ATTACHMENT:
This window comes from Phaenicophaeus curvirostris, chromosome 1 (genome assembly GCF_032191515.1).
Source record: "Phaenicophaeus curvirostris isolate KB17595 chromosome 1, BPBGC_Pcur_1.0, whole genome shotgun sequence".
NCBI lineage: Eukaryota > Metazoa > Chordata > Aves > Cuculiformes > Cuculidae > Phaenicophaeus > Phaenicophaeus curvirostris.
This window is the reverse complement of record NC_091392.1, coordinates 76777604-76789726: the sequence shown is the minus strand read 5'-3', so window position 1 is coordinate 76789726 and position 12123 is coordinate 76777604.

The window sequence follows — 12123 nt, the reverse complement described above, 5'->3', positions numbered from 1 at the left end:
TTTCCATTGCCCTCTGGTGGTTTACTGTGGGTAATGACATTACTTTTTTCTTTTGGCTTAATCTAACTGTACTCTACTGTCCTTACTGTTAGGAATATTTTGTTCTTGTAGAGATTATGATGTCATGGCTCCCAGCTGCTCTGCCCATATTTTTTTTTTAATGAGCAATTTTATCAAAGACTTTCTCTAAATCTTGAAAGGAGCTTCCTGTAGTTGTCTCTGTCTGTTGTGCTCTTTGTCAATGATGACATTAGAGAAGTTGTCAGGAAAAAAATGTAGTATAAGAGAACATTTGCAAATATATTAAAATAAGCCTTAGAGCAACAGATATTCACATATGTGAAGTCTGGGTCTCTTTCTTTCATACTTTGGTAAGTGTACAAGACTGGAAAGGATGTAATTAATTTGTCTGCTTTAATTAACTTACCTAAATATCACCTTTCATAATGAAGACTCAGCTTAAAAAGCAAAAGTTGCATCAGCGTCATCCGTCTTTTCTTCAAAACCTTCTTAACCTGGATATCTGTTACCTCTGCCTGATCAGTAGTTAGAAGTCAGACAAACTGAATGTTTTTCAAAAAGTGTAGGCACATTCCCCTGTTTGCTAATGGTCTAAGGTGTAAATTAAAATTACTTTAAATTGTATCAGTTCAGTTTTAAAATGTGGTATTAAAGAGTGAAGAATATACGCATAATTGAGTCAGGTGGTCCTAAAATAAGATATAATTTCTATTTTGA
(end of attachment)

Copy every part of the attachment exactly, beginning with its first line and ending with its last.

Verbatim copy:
This window comes from Phaenicophaeus curvirostris, chromosome 1 (genome assembly GCF_032191515.1).
Source record: "Phaenicophaeus curvirostris isolate KB17595 chromosome 1, BPBGC_Pcur_1.0, whole genome shotgun sequence".
NCBI lineage: Eukaryota > Metazoa > Chordata > Aves > Cuculiformes > Cuculidae > Phaenicophaeus > Phaenicophaeus curvirostris.
This window is the reverse complement of record NC_091392.1, coordinates 76777604-76789726: the sequence shown is the minus strand read 5'-3', so window position 1 is coordinate 76789726 and position 12123 is coordinate 76777604.

The window sequence follows — 12123 nt, the reverse complement described above, 5'->3', positions numbered from 1 at the left end:
TTTCCATTGCCCTCTGGTGGTTTACTGTGGGTAATGACATTACTTTTTTCTTTTGGCTTAATCTAACTGTACTCTACTGTCCTTACTGTTAGGAATATTTTGTTCTTGTAGAGATTATGATGTCATGGCTCCCAGCTGCTCTGCCCATATTTTTTTTTTAATGAGCAATTTTATCAAAGACTTTCTCTAAATCTTGAAAGGAGCTTCCTGTAGTTGTCTCTGTCTGTTGTGCTCTTTGTCAATGATGACATTAGAGAAGTTGTCAGGAAAAAAATGTAGTATAAGAGAACATTTGCAAATATATTAAAATAAGCCTTAGAGCAACAGATATTCACATATGTGAAGTCTGGGTCTCTTTCTTTCATACTTTGGTAAGTGTACAAGACTGGAAAGGATGTAATTAATTTGTCTGCTTTAATTAACTTACCTAAATATCACCTTTCATAATGAAGACTCAGCTTAAAAAGCAAAAGTTGCATCAGCGTCATCCGTCTTTTCTTCAAAACCTTCTTAACCTGGATATCTGTTACCTCTGCCTGATCAGTAGTTAGAAGTCAGACAAACTGAATGTTTTTCAAAAAGTGTAGGCACATTCCCCTGTTTGCTAATGGTCTAAGGTGTAAATTAAAATTACTTTAAATTGTATCAGTTCAGTTTTAAAATGTGGTATTAAAGAGTGAAGAATATACGCATAATTGAGTCAGGTGGTCCTAAAATAAGATATAATTTCTATTTTGA